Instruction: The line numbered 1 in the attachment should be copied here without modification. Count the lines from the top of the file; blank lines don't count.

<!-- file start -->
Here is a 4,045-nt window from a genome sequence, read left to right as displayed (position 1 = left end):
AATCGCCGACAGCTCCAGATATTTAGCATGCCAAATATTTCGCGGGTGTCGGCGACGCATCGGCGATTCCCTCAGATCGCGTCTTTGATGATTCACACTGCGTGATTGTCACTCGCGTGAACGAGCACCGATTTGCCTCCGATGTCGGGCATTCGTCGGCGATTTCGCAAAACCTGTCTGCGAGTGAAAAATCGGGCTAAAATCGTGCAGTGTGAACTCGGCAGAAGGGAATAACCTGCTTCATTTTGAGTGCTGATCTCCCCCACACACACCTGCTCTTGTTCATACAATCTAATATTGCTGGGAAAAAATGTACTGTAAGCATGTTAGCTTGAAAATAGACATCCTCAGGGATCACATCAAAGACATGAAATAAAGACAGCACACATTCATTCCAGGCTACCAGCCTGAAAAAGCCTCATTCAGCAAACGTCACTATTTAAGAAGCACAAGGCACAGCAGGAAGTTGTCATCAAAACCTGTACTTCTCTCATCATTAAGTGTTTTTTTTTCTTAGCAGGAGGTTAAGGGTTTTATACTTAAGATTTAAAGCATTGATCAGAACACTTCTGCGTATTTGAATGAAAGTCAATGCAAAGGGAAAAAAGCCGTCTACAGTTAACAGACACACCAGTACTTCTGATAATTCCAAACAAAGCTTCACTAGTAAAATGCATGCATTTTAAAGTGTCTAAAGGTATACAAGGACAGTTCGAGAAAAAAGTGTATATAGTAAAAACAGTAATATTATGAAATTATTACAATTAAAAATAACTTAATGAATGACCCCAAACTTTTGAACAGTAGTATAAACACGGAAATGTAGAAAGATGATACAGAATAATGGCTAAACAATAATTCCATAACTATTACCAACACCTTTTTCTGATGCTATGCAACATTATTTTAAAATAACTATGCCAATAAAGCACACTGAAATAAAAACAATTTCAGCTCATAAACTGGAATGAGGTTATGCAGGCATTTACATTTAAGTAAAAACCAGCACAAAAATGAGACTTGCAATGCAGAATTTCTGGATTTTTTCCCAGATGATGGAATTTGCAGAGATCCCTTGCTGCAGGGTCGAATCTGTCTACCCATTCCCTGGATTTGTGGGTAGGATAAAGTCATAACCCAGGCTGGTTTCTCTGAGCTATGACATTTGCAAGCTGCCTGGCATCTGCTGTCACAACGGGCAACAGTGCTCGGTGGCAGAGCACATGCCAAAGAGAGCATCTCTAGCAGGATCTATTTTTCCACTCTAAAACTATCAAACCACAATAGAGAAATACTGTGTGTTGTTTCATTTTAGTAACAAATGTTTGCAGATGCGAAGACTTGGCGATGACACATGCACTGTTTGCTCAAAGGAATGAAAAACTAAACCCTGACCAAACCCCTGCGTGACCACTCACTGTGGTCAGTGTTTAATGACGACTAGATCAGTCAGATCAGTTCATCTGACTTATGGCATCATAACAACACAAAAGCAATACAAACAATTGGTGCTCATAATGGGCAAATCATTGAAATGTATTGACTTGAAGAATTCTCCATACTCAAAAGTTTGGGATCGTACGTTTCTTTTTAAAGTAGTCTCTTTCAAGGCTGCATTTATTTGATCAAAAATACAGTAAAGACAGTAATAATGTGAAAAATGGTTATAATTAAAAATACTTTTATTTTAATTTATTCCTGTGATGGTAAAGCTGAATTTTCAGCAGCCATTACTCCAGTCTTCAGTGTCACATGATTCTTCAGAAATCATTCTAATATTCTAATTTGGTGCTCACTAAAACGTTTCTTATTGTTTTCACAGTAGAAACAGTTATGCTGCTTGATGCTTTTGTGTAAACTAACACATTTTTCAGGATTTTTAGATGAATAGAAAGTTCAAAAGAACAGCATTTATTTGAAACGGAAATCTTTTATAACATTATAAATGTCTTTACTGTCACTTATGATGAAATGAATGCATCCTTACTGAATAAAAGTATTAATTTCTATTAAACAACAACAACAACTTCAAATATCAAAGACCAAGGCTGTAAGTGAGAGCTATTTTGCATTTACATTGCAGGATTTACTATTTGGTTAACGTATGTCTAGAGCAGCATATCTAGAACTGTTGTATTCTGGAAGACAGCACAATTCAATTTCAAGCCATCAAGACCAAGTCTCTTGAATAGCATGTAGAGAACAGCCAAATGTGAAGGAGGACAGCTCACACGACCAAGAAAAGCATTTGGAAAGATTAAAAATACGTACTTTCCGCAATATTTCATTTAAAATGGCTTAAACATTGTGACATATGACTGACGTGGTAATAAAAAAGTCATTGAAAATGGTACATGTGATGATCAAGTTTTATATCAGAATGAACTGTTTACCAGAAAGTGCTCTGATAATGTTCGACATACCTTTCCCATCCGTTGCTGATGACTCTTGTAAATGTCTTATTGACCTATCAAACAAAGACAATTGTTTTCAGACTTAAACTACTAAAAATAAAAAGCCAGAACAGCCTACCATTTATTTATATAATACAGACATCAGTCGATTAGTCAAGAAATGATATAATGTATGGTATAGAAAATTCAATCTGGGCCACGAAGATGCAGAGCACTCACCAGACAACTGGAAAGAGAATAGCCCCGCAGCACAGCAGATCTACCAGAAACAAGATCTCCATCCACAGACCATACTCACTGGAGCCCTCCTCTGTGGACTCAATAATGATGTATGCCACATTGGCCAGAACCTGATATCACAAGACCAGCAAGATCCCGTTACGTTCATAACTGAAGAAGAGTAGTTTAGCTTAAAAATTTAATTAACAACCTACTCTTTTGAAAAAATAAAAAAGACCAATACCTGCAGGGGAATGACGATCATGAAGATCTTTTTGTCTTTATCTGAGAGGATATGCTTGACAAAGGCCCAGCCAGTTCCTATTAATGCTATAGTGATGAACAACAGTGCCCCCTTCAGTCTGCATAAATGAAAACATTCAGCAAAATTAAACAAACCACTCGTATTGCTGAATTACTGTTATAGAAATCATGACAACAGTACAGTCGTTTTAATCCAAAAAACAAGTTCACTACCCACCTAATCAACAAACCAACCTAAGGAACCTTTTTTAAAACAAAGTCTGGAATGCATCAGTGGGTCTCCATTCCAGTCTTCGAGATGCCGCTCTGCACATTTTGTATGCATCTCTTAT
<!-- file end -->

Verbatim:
Here is a 4,045-nt window from a genome sequence, read left to right as displayed (position 1 = left end):